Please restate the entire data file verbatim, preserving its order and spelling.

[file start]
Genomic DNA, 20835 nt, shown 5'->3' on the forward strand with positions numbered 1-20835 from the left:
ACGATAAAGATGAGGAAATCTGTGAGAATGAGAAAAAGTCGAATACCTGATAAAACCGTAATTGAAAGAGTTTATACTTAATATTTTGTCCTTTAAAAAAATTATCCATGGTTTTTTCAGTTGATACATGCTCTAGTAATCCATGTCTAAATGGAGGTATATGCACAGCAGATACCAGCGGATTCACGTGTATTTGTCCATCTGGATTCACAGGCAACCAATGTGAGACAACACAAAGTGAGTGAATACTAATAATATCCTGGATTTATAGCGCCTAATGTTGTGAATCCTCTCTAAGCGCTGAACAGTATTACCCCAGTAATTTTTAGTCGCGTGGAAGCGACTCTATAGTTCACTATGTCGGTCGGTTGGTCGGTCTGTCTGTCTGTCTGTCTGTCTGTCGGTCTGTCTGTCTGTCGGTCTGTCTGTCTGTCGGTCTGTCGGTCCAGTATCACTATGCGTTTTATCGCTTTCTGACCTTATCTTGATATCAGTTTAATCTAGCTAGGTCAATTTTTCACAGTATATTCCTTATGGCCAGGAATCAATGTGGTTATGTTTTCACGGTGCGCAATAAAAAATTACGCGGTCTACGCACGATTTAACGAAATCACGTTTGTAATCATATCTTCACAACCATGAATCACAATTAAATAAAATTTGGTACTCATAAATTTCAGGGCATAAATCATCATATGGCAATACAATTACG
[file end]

Genomic DNA, 20835 nt, shown 5'->3' on the forward strand with positions numbered 1-20835 from the left:
ACGATAAAGATGAGGAAATCTGTGAGAATGAGAAAAAGTCGAATACCTGATAAAACCGTAATTGAAAGAGTTTATACTTAATATTTTGTCCTTTAAAAAAATTATCCATGGTTTTTTCAGTTGATACATGCTCTAGTAATCCATGTCTAAATGGAGGTATATGCACAGCAGATACCAGCGGATTCACGTGTATTTGTCCATCTGGATTCACAGGCAACCAATGTGAGACAACACAAAGTGAGTGAATACTAATAATATCCTGGATTTATAGCGCCTAATGTTGTGAATCCTCTCTAAGCGCTGAACAGTATTACCCCAGTAATTTTTAGTCGCGTGGAAGCGACTCTATAGTTCACTATGTCGGTCGGTTGGTCGGTCTGTCTGTCTGTCTGTCTGTCTGTCGGTCTGTCTGTCTGTCGGTCTGTCTGTCTGTCGGTCTGTCGGTCCAGTATCACTATGCGTTTTATCGCTTTCTGACCTTATCTTGATATCAGTTTAATCTAGCTAGGTCAATTTTTCACAGTATATTCCTTATGGCCAGGAATCAATGTGGTTATGTTTTCACGGTGCGCAATAAAAAATTACGCGGTCTACGCACGATTTAACGAAATCACGTTTGTAATCATATCTTCACAACCATGAATCACAATTAAATAAAATTTGGTACTCATAAATTTCAGGGCATAAATCATCATATGGCAATACAATTACG